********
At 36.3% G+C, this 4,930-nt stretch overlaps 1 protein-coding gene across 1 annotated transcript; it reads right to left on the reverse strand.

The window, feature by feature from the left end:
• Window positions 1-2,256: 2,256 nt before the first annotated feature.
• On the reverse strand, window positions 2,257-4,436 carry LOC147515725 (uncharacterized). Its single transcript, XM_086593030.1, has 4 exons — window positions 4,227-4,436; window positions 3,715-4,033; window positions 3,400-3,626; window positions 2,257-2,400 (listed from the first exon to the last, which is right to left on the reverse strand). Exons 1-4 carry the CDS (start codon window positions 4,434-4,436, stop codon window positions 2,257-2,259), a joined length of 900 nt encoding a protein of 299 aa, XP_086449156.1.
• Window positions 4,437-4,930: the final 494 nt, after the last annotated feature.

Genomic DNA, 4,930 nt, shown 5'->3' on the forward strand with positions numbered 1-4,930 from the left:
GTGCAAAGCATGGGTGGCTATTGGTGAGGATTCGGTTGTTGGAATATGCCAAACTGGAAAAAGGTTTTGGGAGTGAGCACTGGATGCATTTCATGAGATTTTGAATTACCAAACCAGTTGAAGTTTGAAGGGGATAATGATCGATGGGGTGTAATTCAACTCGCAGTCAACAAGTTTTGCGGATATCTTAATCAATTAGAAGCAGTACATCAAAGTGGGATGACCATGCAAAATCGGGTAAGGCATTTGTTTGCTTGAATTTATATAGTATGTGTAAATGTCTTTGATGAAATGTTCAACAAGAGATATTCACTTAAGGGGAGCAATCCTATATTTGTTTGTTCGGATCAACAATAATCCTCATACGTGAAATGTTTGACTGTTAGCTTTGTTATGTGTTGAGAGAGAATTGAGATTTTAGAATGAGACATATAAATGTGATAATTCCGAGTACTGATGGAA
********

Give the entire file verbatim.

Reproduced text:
At 36.3% G+C, this 4,930-nt stretch overlaps 1 protein-coding gene across 1 annotated transcript; it reads right to left on the reverse strand.

The window, feature by feature from the left end:
• Window positions 1-2,256: 2,256 nt before the first annotated feature.
• On the reverse strand, window positions 2,257-4,436 carry LOC147515725 (uncharacterized). Its single transcript, XM_086593030.1, has 4 exons — window positions 4,227-4,436; window positions 3,715-4,033; window positions 3,400-3,626; window positions 2,257-2,400 (listed from the first exon to the last, which is right to left on the reverse strand). Exons 1-4 carry the CDS (start codon window positions 4,434-4,436, stop codon window positions 2,257-2,259), a joined length of 900 nt encoding a protein of 299 aa, XP_086449156.1.
• Window positions 4,437-4,930: the final 494 nt, after the last annotated feature.

Genomic DNA, 4,930 nt, shown 5'->3' on the forward strand with positions numbered 1-4,930 from the left:
GTGCAAAGCATGGGTGGCTATTGGTGAGGATTCGGTTGTTGGAATATGCCAAACTGGAAAAAGGTTTTGGGAGTGAGCACTGGATGCATTTCATGAGATTTTGAATTACCAAACCAGTTGAAGTTTGAAGGGGATAATGATCGATGGGGTGTAATTCAACTCGCAGTCAACAAGTTTTGCGGATATCTTAATCAATTAGAAGCAGTACATCAAAGTGGGATGACCATGCAAAATCGGGTAAGGCATTTGTTTGCTTGAATTTATATAGTATGTGTAAATGTCTTTGATGAAATGTTCAACAAGAGATATTCACTTAAGGGGAGCAATCCTATATTTGTTTGTTCGGATCAACAATAATCCTCATACGTGAAATGTTTGACTGTTAGCTTTGTTATGTGTTGAGAGAGAATTGAGATTTTAGAATGAGACATATAAATGTGATAATTCCGAGTACTGATGGAA